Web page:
Patrick Street

Facing the Chair

I came to this land in 1908
and I thought it the land of the free,
but I very soon saw the rich had one law
and another for people like me.

Well, times were depressed and the money was hard
and I peddled my fish by the sea,
where the pilgrims of old fleeing from persecution
landed and thought themselves free.

Ch.: Goodbye to you, my brave comrades,
goodbye to you, Suosso’s Lane,
goodbye to North Plymouth,
goodbye Boston Harbour,
I’ll never see you again.

The department of justice was (rambling up) reds
and one day on the sidewalk below
Salsedo was found lying crushed on the ground
and they said he fell out of a high storey window.
And two payroll guards were shot down and killed
at the height of this anti-Red scare
and the (powers that be?) arrested Sacco and me
and now we are facing the chair.

Well, our jury, God help us, what chance did they have,
when the cruel judge called us low breed.
He was heard to declare: “They should get the chair,
they’re Reds and what more do you need?”
And for 7 long years we languished in jail,
while appeals for a retrial were made,
and the Madeiros’ confession it made no impression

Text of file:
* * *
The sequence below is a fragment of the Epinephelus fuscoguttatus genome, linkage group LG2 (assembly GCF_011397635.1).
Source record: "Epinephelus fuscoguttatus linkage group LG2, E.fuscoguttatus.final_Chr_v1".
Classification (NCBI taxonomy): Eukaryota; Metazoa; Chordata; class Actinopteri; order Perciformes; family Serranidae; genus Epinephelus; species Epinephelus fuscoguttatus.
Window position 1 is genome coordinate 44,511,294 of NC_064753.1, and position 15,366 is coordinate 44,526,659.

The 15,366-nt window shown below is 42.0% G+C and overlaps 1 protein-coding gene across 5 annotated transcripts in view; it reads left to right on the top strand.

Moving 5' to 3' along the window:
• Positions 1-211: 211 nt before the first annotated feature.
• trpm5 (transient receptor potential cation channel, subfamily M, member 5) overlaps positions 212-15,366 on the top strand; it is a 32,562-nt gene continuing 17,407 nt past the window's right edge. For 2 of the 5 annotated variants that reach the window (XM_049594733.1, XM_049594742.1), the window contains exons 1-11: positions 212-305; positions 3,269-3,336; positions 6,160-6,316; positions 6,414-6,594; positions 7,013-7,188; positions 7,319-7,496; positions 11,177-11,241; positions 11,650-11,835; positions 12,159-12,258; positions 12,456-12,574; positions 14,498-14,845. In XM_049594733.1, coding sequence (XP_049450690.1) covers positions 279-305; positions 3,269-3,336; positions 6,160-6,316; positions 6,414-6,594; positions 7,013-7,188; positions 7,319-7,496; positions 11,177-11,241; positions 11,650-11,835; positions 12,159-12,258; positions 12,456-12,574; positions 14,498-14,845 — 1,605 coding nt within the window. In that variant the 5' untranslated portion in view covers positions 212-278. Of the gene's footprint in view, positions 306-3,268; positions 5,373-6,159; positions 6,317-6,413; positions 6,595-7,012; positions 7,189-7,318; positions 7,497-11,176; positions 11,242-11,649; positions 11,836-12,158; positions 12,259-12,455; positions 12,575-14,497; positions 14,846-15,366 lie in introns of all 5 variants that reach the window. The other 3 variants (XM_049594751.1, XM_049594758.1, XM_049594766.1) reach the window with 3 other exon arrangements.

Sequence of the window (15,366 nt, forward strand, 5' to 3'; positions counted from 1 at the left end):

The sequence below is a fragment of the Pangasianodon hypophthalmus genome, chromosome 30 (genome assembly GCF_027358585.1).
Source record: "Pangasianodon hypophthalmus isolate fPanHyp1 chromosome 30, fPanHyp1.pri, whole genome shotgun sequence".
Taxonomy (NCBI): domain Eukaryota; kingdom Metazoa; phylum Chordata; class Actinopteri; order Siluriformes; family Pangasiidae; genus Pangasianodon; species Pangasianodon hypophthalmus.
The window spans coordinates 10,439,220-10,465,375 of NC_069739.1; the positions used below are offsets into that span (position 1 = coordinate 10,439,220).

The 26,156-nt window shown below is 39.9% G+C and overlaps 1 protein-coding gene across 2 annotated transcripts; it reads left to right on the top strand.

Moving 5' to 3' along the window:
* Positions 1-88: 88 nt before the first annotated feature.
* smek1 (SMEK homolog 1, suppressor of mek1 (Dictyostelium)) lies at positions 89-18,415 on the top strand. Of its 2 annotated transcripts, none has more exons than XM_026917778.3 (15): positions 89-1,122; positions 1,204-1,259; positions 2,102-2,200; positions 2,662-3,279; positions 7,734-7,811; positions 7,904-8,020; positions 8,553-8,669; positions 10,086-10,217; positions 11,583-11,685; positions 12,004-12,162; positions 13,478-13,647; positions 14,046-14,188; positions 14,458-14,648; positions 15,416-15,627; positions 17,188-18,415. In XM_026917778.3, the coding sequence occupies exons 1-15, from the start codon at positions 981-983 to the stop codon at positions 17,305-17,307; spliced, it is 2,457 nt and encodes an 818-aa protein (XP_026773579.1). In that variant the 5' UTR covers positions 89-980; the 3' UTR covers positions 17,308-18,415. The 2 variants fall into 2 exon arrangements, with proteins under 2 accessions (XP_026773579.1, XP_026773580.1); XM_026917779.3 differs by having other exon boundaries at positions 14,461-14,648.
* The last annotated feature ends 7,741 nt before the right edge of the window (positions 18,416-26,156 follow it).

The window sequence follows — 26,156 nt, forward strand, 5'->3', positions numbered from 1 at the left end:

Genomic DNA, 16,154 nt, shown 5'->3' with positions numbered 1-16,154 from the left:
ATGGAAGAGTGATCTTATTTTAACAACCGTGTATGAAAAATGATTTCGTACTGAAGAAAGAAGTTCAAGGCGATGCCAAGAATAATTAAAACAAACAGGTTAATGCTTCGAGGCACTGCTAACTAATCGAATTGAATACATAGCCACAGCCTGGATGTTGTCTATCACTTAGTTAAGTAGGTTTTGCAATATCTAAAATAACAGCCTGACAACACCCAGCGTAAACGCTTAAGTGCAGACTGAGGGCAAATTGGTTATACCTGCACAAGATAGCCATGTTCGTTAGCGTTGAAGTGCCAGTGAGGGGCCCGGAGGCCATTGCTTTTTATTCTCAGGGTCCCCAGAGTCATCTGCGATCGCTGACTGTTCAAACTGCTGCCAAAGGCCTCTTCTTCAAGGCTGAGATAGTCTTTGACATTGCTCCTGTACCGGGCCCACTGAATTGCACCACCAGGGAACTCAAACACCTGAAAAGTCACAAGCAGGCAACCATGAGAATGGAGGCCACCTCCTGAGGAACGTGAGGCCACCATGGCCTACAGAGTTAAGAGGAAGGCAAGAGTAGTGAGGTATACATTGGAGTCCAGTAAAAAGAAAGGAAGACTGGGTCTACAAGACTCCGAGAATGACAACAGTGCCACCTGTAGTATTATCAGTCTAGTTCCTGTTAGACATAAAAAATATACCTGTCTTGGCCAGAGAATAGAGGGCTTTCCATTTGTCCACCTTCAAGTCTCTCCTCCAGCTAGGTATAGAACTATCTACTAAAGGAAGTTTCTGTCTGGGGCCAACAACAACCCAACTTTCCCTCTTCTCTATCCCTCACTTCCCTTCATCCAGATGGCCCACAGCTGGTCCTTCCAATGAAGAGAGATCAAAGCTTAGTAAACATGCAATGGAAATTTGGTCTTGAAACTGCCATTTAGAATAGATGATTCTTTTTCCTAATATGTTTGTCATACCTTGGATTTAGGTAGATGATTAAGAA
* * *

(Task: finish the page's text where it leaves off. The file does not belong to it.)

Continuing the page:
on judge Webster Thayer’s crusade.
No Well, a dog, that kills chicken you wouldn’t convict
on the evidence, judge, that you’ve heard,
but you showed no concern while these two witches burn(ed)
for preaching the dangerous word.
And your governments, judge, differ only in (mean)
to victimise, trick, and repress.
And a change of error, and a change of evil
is taken by many as progress.

If these things hadn’t happened we might have lived out our lives
conversing with scornful men,
we might have died alone, unmarked, unknown,
failures again and again.
But our death and our pain will not be in vain,
and your crimes they will never be (blurred).
Oh, what makes you think as you stand on the brink
that you’ll always be ruling this world.

Written by Andy Irvine

“Facing the Chair”, Andy’s composition about Sacco and Vanzetti.

William Taylor

William Taylor was a brisk young sailor
Full of heart and full of play
’til he did his mind uncover
To a youthful lady gay

Four and twenty British sailors
Met him on the king’s highway
As he went for to be married
Pressed he was and sent away

Folleri-de-dom, de- daerai diddero
Folleri-de-dom, domme daerai dae
Folleri-de-dom, de- daerai diddero
Folleri-de-dom, domme daerai dae

Sailor’s clothing she put on
And she went onboard a man-o-war
Her pretty little fingers long and slender
They were smeared with pitch and tar

On that ship there was a battle
She amongst the rest did fight
The wind blew off her silver buttons
Breasts were bared all snowy white

Folleri-de-dom, de- daerai diddero
Folleri-de-dom, domme daerai dae
Folleri-de-dom, de- daerai diddero
Folleri-de-dom, domme daerai dae

When the captain did discover
He said “Fair maid, what brought you here?”
“Sir, I’m seeking William Taylor.
Pressed he was by you last year!”

If you rise up in the morning